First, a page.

Trauma, the Subway, and the Voice (for M/E/A/N/I/N/G)

My friend, the artist Lucas Carlson, taught me how to use my voice.  He was brave. He fought with real demons and took his own life in 2007. Those were dark times.

We were all traumatized and competitive and silent in the early 2000’s when I attended Columbia for an MFA. We paid for access. The holy of holies of Chelsea was revealed to us as a magic pyramid that governed the art world which was to be our hunting ground. We were taught that the real game, the real art, was money and celebrity. Free-thinking was frowned upon as earnest or naïve.  We would use our intelligence strategically, to compete against each other and make it to the top.  A few students became millionaires or jet setters soon after leaving school. Most did not but thought they might soon. We weren’t very nice to each other and didn’t challenge the obviously fucked up system. Instead, we honored it.  The stakes were just too high.

As Kafka has shown, power is architectonic, but the walls are usually invisible. I have always seen these walls. Lucas taught me how to break through them by speaking out loud spells. One day on the 1 train heading downtown, he spoke out, like those crazy homeless people or the kids selling candy for their basketball teams. This is shocking, repugnant, possibly breaking ancient New York class regulations, but Lucas did it.  Annoyed by a subway ad, he ranted about the public education system to all who would listen. This started an underground conversation – an immediate unfreezing of the world, a herbal antidote to the poison of Late Capitalism and 9-11. We were free. I learned from Lucas that  honesty and bravery are an artist’s occupation.

I wish that Lucas was here to be part of the Occupation of Wall Street- he would have loved it as I love it.  Because from the first time that Lucas showed me how to perform the wall-breaking speak out, I’ve had this seed in the back of mind and its been growing.  That’s how I arrived at Wall Street before the occupation. Three years after Obama’s government had continued every war and defended every banker The Aaron Burr Society and I initiated the “Summer of Change” on Wall Street. (  On June 21st 2011 we began offering $700 in US coins in a series of public numismatic rituals.  We showered coins and rhetoric upon the very stones of Wall Street across from the Stock Exchange- donning god-like coin masks. Tourists, workers, homeless people and children, picked up the coins, never investment bankers. But the bankers and traders did stand in the back and listen as we loudly and publically railed in presidential tones against the surreal economic crimes of our times. When the revolution really happened- a few days before the equinox, our voices were warmed up, we were ready!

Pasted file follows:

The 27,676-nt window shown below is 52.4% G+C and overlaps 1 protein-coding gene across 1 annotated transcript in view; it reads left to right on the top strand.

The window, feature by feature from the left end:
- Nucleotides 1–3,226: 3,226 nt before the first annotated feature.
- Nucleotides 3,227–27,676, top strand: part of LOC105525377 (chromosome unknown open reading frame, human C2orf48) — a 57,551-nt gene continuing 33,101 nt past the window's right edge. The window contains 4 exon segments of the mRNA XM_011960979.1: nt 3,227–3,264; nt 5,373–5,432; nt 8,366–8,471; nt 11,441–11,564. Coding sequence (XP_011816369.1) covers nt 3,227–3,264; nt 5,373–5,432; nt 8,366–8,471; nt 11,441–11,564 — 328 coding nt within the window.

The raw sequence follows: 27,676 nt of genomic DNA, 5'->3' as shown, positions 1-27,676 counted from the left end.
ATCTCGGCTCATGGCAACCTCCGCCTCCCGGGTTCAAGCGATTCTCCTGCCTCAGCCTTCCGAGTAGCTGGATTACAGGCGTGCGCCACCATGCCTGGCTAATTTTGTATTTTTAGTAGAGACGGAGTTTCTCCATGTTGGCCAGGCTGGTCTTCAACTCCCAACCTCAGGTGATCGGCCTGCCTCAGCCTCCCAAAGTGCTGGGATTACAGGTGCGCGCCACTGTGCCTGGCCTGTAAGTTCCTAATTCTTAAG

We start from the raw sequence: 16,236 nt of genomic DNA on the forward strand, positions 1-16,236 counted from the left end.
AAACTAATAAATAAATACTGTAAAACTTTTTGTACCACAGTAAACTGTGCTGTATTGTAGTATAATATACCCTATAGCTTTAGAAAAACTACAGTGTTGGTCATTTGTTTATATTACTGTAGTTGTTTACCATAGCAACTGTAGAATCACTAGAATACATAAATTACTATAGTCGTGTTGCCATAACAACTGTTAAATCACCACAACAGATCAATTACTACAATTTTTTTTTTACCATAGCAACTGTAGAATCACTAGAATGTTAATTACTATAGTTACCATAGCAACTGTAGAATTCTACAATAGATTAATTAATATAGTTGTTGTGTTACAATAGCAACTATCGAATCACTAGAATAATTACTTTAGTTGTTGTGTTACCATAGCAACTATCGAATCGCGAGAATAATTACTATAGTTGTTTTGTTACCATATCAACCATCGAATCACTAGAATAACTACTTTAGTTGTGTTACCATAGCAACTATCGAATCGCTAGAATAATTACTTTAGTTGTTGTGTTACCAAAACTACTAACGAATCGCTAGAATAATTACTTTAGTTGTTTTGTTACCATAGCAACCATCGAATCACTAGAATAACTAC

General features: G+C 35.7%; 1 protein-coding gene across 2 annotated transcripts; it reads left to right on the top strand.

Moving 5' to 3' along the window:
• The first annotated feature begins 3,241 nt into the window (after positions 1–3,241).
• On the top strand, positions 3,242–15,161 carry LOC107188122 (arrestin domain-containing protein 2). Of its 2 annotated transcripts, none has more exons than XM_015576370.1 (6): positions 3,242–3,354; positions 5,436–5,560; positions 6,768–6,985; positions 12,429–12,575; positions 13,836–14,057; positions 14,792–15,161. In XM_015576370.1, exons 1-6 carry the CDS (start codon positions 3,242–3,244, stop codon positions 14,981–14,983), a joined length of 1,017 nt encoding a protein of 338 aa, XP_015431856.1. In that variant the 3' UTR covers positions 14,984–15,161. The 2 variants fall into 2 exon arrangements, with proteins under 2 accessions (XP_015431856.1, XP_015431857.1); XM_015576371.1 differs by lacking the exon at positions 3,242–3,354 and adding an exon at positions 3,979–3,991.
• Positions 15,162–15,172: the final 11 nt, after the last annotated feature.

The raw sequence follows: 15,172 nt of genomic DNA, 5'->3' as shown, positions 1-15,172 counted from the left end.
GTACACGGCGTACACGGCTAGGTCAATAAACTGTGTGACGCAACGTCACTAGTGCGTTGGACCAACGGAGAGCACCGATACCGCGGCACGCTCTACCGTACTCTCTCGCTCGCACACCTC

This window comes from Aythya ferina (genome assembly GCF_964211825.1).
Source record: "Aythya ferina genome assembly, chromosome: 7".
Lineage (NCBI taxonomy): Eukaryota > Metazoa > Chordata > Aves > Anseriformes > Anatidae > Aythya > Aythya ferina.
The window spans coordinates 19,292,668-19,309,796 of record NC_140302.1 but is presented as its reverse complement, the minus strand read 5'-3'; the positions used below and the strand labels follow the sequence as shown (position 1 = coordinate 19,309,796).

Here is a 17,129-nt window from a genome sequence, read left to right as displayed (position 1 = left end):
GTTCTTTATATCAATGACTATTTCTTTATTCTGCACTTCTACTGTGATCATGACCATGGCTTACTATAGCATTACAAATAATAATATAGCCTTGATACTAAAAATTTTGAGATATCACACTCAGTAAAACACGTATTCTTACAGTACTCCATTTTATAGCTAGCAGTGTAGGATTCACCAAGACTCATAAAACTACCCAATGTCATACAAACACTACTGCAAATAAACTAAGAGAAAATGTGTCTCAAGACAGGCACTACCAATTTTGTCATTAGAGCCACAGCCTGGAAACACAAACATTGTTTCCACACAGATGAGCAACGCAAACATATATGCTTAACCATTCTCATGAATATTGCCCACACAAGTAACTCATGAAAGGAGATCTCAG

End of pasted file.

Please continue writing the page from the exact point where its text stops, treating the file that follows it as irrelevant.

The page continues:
The first day of Occupywallstreet, I was there in my coin-mask, shouting fragments of FDR rhetoric at the lone Russian TV station who showed up to cover the protests.

The next week, with the movement in full swing, the park fully occupied and more people coming all the time, it was time to begin occupying the subways. This meant talking out in car after car full of silent strangers. And they began talking to each other, as Lucas had managed in the dark days of 2007.  As I write this, many people are occupying subways from the outer corners of the megatrolpolis to the cores of Times Square and Union Square. We are spreading the message to wake up, speak out, and come together all over New York City, which has the same wealth disparity as Honduras.

This week we are going to occupy museums.  We will read out statements written by consensus to the effect that we can see through the shabby pyramid schemes of the MoMA and the Guggenheim and of course the Frick- that ongoing PR campaign for the “Worst CEO in American Hoistory.” Museum board members inflate the value of their collections through the same kind of shady deals that Wall Street traders are known for.  Their sense of ownership of the art historical cannon is an affront to art iself – we know it’s all about money now, nothing about art.  We’ll stand in front of so-called houses of high culture and recount how hundreds of thousands of artists have been silenced by a system of economic injustice for way too long- just as the American public has been silenced and trauma caused by the big banks.  We artists are finally learning to use our voice, and when I say artists I mean everybody.